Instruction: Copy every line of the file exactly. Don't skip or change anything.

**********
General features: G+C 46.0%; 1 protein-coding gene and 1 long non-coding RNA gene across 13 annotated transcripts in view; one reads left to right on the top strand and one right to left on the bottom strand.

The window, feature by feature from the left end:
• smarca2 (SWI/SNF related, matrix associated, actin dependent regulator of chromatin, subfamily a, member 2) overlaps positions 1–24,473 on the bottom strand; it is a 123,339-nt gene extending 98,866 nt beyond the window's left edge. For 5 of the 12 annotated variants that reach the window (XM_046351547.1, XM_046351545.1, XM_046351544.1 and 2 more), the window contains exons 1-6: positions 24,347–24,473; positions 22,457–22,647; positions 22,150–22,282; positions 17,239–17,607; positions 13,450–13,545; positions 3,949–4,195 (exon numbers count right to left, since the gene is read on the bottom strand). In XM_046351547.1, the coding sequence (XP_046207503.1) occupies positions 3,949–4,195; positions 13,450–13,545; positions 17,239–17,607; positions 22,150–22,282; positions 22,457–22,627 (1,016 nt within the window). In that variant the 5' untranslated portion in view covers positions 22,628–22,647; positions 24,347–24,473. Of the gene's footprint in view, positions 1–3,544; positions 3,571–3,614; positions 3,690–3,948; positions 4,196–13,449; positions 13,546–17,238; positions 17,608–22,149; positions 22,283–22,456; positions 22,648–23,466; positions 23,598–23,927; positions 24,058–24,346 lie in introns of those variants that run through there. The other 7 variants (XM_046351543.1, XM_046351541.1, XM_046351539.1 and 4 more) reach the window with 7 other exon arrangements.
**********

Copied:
General features: G+C 46.0%; 1 protein-coding gene and 1 long non-coding RNA gene across 13 annotated transcripts in view; one reads left to right on the top strand and one right to left on the bottom strand.

The window, feature by feature from the left end:
• smarca2 (SWI/SNF related, matrix associated, actin dependent regulator of chromatin, subfamily a, member 2) overlaps positions 1–24,473 on the bottom strand; it is a 123,339-nt gene extending 98,866 nt beyond the window's left edge. For 5 of the 12 annotated variants that reach the window (XM_046351547.1, XM_046351545.1, XM_046351544.1 and 2 more), the window contains exons 1-6: positions 24,347–24,473; positions 22,457–22,647; positions 22,150–22,282; positions 17,239–17,607; positions 13,450–13,545; positions 3,949–4,195 (exon numbers count right to left, since the gene is read on the bottom strand). In XM_046351547.1, the coding sequence (XP_046207503.1) occupies positions 3,949–4,195; positions 13,450–13,545; positions 17,239–17,607; positions 22,150–22,282; positions 22,457–22,627 (1,016 nt within the window). In that variant the 5' untranslated portion in view covers positions 22,628–22,647; positions 24,347–24,473. Of the gene's footprint in view, positions 1–3,544; positions 3,571–3,614; positions 3,690–3,948; positions 4,196–13,449; positions 13,546–17,238; positions 17,608–22,149; positions 22,283–22,456; positions 22,648–23,466; positions 23,598–23,927; positions 24,058–24,346 lie in introns of those variants that run through there. The other 7 variants (XM_046351543.1, XM_046351541.1, XM_046351539.1 and 4 more) reach the window with 7 other exon arrangements.